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The Future of Our Legacies

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By Mitiku Adisu
This article was first published in 2006 in Tecolahagos.com

A Leader is a dealer in hope. — Napoleon I (1769 -1821)
No legacy is so rich as honesty. —William Shakespeare (1564 -1616)

Introduction

The art of leaving a worthy legacy continues to elude Ethiopian political leaders. The problem is real and immediate. Transitions have been traumatic; power remains largely unchecked and coercive.

Coercive power, as opposed to the consensual, has its allure: one gets quick results; one has access to limitless funds and favors; one feels self-assured and invincible. Emperor Haileselassie, Chairman Mengistu, and now Prime Minister Meles agree on their irreplaceableness.ii Power, observed Henry Kissinger, is the ultimate aphrodisiac. Absolute power corrupts absolutely, echoed Lord Acton.

Unchecked power is a recipe for disaster. There were nine attempts on Comrade Mengistu’s life while in office and one more in exile. Emperor Haileselassie too had his share, which finally caught up with him at his most vulnerable moment. Prime Minister Meles is leading the nation through the agency of his Special Forces and the strength of the donor community. Some have gone out on a limb to air their wish that Prime Minister Meles will [once again] “weather [this] political storm.” iii Is “weathering [a] political storm” really the only reasonable option left to him? We hope not.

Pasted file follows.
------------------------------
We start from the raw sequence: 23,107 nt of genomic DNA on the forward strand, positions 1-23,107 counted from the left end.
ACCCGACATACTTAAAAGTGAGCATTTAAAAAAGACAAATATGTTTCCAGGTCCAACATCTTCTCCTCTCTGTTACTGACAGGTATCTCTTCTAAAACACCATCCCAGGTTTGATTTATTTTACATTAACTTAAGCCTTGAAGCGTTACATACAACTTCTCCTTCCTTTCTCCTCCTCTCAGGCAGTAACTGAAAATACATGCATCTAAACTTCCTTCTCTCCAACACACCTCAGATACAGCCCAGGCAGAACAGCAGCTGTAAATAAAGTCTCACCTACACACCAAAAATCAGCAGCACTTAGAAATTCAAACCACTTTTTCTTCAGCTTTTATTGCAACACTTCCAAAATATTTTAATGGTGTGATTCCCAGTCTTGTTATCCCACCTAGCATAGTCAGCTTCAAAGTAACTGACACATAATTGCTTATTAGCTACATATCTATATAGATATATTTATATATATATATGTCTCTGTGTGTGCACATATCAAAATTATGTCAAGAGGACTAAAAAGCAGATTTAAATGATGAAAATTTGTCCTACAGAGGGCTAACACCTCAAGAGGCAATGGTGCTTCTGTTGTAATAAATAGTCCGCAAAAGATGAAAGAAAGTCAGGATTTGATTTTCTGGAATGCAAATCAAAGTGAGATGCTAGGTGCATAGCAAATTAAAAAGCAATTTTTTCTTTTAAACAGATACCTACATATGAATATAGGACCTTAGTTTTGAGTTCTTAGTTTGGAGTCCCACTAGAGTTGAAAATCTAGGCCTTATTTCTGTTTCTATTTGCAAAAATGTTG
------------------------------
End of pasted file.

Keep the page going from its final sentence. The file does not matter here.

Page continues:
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1 Comment

  1. Quite interesting remarks!
    “Comrade Mengistu … will probably be remembered for enduring an embarrassing confrontation in the Shengo by a lone cleric and for taking a last flight out of the country. He was then in his fifties as is Prime Minister Meles now. Am I being fatalistic again?”

    “we owe it to ourselves and to posterity to establish a national park that honors all leaders of consequence including their wives in order to motivate the living.”

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